More and more Americans find themselves in some way touched by the opioid epidemic. But while many have observed the effects of the crisis, Not Far from Me: Stories of Opioids and Ohio is the first book on this public health emergency composed entirely of first-person accounts. The collection unfolds across fifty gripping accounts by Ohioans at the center of the national epidemic. Shared through personal stories, poetry, interviews, and photos, these perspectives transcend typical one-dimensional portrayals of the crisis to offer a mosaic of how politics, religion, sports, economics, culture, race, and sexual orientation intersect in and around the epidemic.
Themes of pain and healing, despair and hope are woven throughout accounts of families who have lost loved ones to addiction, stories of survival, and experiences of working on the front lines in communities. In an attempt to give every voice the chance to be heard, Not Far from Me features contributors from across the state as they engage with the pain of opioid abuse and overdose, as well as the hope that personal- and community-level transformation brings. Ultimately, Not Far from Me humanizes the battle against addiction, challenges the stigma surrounding drug users, and unflinchingly faces the reality of the American opioid epidemic.
About the Author
Daniel Skinner, PhD, is Assistant Professor of Health Policy in the Department of Social Medicine at Ohio University, Heritage College of Osteopathic Medicine in Dublin, Ohio.
Berkeley Franz, PhD, is Assistant Professor of Community-Based Health in the Department of Social Medicine at Ohio University, Heritage College of Osteopathic Medicine in Athens, Ohio.
“This important collection of responses to Ohio’s opioid crisis takes us through the grief-work of teachers, poets, coaches, clergy, families, physicians, and the addicted, showing us, on their own terms, what it is like to live in a burdened place. The consequences of the moral lapses of the pharmaceutical industry, policies that criminalize drug users, and politics that determine who should or should not be saved are seen here not through statistics but as forces that have shaped living communities and people who deserve a better world. These responses are a necessary antidote to the dehumanizing lens that has settled on our conversations about addiction and recovery.” —Elizabeth Catte, author of What You Are Getting Wrong About Appalachia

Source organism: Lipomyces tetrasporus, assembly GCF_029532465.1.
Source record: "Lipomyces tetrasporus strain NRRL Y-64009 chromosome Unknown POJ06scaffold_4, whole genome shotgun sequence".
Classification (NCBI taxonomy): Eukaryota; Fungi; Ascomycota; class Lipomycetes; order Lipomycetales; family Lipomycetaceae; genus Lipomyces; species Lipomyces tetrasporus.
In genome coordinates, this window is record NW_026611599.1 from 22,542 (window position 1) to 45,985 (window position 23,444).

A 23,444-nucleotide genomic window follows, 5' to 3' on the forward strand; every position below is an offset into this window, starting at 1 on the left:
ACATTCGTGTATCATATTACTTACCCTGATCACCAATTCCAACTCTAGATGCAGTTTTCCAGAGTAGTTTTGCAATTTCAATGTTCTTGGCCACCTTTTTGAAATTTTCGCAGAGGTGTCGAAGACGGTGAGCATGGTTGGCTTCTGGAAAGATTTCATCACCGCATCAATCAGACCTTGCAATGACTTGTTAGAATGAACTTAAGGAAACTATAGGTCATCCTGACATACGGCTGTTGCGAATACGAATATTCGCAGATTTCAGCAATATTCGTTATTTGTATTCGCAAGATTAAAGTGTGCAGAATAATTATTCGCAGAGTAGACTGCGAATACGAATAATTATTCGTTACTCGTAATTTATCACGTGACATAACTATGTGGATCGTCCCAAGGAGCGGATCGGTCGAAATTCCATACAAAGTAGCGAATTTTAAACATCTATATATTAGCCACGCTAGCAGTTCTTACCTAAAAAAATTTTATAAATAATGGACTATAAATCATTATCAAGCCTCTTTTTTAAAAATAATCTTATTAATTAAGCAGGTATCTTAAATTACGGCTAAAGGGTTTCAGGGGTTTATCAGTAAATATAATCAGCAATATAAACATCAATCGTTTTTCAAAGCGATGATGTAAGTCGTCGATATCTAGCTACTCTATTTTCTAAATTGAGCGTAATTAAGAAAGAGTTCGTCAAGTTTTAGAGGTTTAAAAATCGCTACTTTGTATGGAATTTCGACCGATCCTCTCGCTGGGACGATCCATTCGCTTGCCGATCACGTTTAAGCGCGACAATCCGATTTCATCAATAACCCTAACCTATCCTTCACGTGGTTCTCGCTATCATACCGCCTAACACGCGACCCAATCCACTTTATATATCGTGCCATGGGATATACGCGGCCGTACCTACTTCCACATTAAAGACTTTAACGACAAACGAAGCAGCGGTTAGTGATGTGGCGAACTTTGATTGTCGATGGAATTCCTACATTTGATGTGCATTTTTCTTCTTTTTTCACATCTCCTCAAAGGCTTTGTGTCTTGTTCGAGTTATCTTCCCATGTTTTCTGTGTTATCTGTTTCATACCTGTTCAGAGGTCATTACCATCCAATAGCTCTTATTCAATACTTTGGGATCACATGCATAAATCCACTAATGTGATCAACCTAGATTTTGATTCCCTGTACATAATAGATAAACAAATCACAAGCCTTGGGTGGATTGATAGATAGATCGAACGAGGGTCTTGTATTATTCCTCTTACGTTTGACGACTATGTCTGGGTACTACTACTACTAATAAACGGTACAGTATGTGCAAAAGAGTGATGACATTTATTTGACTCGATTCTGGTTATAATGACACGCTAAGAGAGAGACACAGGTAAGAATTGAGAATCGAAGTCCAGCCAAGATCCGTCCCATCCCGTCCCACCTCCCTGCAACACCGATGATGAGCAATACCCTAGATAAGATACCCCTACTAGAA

“As a journalist and storyteller, I’m convinced that only through stories of real people will the stigma surrounding addiction fade—which is what makes projects like Not Far from Me: Stories of Opioids and Ohio so important and worth reading. We hear from them all: doctors, addicts, poets, mothers, librarians, nurses, pastors, inmates, and football coaches. Even though the stories in this volume are about one state, and only a few people from that state, together they tell one of the crucial stories of America today.” —Sam Quinones, author of Dreamland
“As I’ve traveled throughout Ohio, I’ve heard many personal stories of opioid addiction similar to those in Not Far from Me: Stories of Opioids and Ohio. These powerful stories will increase awareness, reduce the stigma, and help us better understand the complex issue of addiction so we can turn the tide of this epidemic and save lives.” —Senator Rob Portman
“There’s not a community in our state that hasn’t been affected by opioid addiction, and it’s so important to hear the voices of the families who are being torn apart. Their stories are a powerful call to action for us to work together to fight this public health crisis.” —Senator Sherrod Brown
“So much has been written, so much news reported, so many hands have been wrung in response to Ohio’s—and the nation’s—collective dope sickness. Too often, though, the voices of those affected have been lost in the din. Not Far from Me helps redress this loss by allowing Buckeyes to tell their own stories in their own ways. I loved hearing those voices in all their tear-inducing, maddening, uplifting, defiant bravery.” —Brian Alexander, author of Glass House: The 1% Economy and the Shattering of the All-American Town